For as much as we proclaim to cherish our children, we don’t really seem to respect them. We don’t respect them enough to have the more complex discussions regarding the importance of participation in a democracy, for instance, or the existential mysteries of the universe, or even the nature of true love.

It can be no surprise, then, that young people lack a deeper understanding of what an extraordinary gift life can be—most significantly, school shooters who additionally lack the necessary attention and treatment for their own mental illness. Furthermore, it can be no surprise that so few young people vote, and thus only add to the growing number of disenchanted, uninspired, non-actors in a democracy; a democracy that can only ever thrive with the participation of its people.

These deficiencies in our current collective understanding are vital, as they perpetuate the ongoing trends of low voter turnout, low participation, and rising violence. These trends are the product of a people slowly forgetting how to relate to one another, failing to understand the stake they share in their community, in their country, in their planet, in one another.

We have forgotten who we are, but that doesn’t mean we can’t begin to remember. We have to deconstruct our own myths, the myths we have taught ourselves through fear and lack of communication. If we were armed with a greater sense of ourselves, that is, a more deeply-founded, more personal understanding of the natural stake we share in one another as human beings, we might be further reminded of our own effectiveness as citizens and engage in our world with renewed, more profound appreciation and enthusiasm, guided by a faith built on love for all that we share. It just has to be taught.

This shift in national awareness would carry over into every aspect of our society and our institutions.  The gun crisis would be resolved through common-sense legislation, while the mentally ill receive the proper care and attention they require. News of sexual harassment would slowly become a thing of the past not necessarily because of specific laws and regulations, but simply because Americans would, over time, fundamentally change in the way they view one other and themselves, as men and women.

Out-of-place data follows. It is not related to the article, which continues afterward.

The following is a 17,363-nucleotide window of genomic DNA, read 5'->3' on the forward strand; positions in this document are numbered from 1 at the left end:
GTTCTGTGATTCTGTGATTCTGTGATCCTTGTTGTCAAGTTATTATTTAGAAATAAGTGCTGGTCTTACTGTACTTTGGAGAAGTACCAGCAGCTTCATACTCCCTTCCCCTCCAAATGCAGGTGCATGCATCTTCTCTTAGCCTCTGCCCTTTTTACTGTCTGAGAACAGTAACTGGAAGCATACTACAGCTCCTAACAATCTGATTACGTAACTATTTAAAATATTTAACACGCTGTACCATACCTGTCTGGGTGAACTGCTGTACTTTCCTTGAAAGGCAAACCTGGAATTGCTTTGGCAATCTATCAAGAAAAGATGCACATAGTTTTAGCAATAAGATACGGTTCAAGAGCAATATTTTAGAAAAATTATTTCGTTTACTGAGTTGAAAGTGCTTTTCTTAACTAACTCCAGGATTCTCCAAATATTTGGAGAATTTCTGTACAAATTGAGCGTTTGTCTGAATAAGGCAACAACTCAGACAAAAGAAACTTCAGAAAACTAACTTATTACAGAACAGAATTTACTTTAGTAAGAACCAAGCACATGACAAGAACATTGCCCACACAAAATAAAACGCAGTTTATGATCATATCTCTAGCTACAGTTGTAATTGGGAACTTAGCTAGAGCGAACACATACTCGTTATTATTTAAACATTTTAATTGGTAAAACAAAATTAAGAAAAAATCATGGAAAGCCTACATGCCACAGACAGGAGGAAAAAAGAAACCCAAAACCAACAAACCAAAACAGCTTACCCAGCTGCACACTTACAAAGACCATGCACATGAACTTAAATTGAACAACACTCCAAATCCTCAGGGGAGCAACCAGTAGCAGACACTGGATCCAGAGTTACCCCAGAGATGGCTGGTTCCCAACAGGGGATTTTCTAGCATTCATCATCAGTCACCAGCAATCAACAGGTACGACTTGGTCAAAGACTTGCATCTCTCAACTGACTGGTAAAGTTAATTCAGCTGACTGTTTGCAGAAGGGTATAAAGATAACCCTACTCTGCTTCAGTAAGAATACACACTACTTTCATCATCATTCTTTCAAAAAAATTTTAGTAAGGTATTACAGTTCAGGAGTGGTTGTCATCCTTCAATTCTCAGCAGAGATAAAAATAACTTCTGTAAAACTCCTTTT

Of course this change would would take time. Again, we’d have to deconstruct our own illusions before we even begin to remember Who We Are. That being said, we can begin by changing how we invest in our future. We begin with education.

Every time there is a school shooting, we are reminded of the most painful consequences of our own negligence, and yet we are simultaneously shown the solution crying out to us through the ether, staring at us plainly, facing us in the most clear light of day.

While humanity has mostly advanced through the vision of idealists who were once crazy enough to believe in the world as it would one day turn out to be, it’s necessary to note that the world only turned out that way because enough people were willing to rally behind the idea.

Interestingly enough, idealism, as well as imagination and creativity, are often associated with youth.  I wonder, then, if these tendencies were more deeply explored and developed both in school and at home, whether more people—young and old—might actually rally behind those visions so crazy they just might change the world yet again, pursuits which inherently, by the integrity of their own merit, light the way to a more fulfilling and happier life for communities across this country, and for people throughout the world.

If there is but one singular calling for we who walk this earth, surely it amounts to leaving it in a better state than that in which we found it.  Like the most skilled grower who plants a seed into the ground, nourishes it with food and water, and tends to it with persistent care and devotion as it flourishes into adulthood; so too must we care for those who follow us in life, those to whom we pass the torch as they lead us all into a better, brighter future.